Nessel's office appeals Flint ruling for new client: Rick Snyder

Jonathan Oosting
The Detroit News
Then-Gov. Rick Snyder testifies before a House Oversight and Government Reform Committee hearing Thursday, March 17, 2016, on the circumstances surrounding lead found in tap water in Flint. The state  has turned over more records to the committee.

Lansing — Former Gov. Rick Snyder is seeking continued taxpayer funding for private attorneys to represent him in criminal inquiries related to the Flint water crisis but is relying on Attorney General Dana Nessel’s office to defend him in a major class-action lawsuit.

The arrangement is another test of the Flint firewall maintained by Nessel, a Plymouth Democrat whose office is also prosecuting Snyder administration officials. As a candidate last year, Nessel said she would not rule out seeking charges against additional officials — including Snyder — if warranted upon re-examination of the evidence.

The Attorney General’s office became the Ann Arbor Republican's first line of defense in a major lawsuit filed by Flint residents after a state contract with his private attorneys ended as Snyder left office at the end of last year.

The former governor was re-instated as a defendant in the case last month. Assistant attorneys general representing Snyder, his former Treasurer Andy Dillon and current Gov. Gretchen Whitmer are challenging that decision, and last week filed a notice of a planned appeal to the Sixth Circuit U.S. Court of Appeals.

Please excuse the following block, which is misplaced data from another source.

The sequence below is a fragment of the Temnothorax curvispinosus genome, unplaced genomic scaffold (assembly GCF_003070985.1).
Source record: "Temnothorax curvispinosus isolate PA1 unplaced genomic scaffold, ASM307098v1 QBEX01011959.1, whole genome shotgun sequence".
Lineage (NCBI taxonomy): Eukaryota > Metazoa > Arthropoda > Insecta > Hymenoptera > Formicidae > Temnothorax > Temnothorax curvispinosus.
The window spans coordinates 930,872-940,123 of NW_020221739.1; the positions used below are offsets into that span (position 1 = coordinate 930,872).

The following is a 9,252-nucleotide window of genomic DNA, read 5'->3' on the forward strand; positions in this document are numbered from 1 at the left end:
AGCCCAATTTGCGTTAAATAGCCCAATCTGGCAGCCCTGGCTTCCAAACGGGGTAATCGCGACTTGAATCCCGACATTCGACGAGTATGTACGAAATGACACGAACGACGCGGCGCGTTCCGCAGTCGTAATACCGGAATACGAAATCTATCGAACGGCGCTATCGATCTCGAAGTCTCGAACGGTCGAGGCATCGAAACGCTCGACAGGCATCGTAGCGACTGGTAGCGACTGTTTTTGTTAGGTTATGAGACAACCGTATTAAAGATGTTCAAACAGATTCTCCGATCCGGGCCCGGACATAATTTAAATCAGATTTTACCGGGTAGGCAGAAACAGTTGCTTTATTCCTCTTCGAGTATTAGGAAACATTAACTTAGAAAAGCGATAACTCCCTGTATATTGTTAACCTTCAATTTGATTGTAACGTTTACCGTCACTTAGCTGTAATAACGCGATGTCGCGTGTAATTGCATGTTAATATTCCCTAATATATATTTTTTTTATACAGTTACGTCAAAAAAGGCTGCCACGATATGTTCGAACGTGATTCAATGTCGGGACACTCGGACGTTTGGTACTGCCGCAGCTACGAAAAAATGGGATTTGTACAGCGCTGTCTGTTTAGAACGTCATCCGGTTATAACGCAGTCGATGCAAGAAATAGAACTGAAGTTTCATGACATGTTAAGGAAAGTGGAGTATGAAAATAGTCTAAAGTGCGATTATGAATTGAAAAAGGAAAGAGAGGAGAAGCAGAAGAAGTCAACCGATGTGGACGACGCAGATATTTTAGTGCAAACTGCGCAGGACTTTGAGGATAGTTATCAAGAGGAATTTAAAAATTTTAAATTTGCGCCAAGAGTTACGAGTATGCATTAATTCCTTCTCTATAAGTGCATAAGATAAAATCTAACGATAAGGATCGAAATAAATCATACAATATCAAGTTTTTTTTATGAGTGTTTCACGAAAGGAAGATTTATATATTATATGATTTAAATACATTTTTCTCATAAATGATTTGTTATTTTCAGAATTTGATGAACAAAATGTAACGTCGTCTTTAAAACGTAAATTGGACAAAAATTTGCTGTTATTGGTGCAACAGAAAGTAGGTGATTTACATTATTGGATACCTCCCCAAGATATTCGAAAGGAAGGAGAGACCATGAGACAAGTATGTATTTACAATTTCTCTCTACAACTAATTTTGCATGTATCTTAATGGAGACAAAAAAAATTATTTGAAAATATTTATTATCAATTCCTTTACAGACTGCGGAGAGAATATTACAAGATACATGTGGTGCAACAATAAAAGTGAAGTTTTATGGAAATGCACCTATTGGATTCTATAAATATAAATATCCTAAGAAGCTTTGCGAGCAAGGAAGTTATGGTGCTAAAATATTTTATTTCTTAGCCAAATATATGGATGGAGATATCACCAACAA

“The appeal is part of our ethical obligation to represent clients in good faith and make all arguments supported by fact or law on their behalf,” said Dan Olsen, a spokesman for the Attorney General’s office.

The consolidated class-action lawsuit was filed on behalf of Flint residents claiming personal injury and/or property damage as a result of the city's lead-contaminated water crisis, including those exposed to lead and at least one person who died due to possible Legionnaires’ disease.

Plaintiffs contend Snyder was aware of significant risks posed by Flint River water as early as April 2015 but did not inform residents until five months later, when the crisis could no longer be denied.

Losing the suit — which targets other government officials — could cost the state significant sums of money. The Whitmer administration has been discussing a potential settlement. 

Plaintiff attorney Michael Pitt said he was not surprised the state appealed on Snyder's behalf. 

“The current governor has a duty to protect the office of the governor,” he said. “And if there’s a ruling that impacts the ability of the governor to exercise discretion, the governor should seek court review of that.”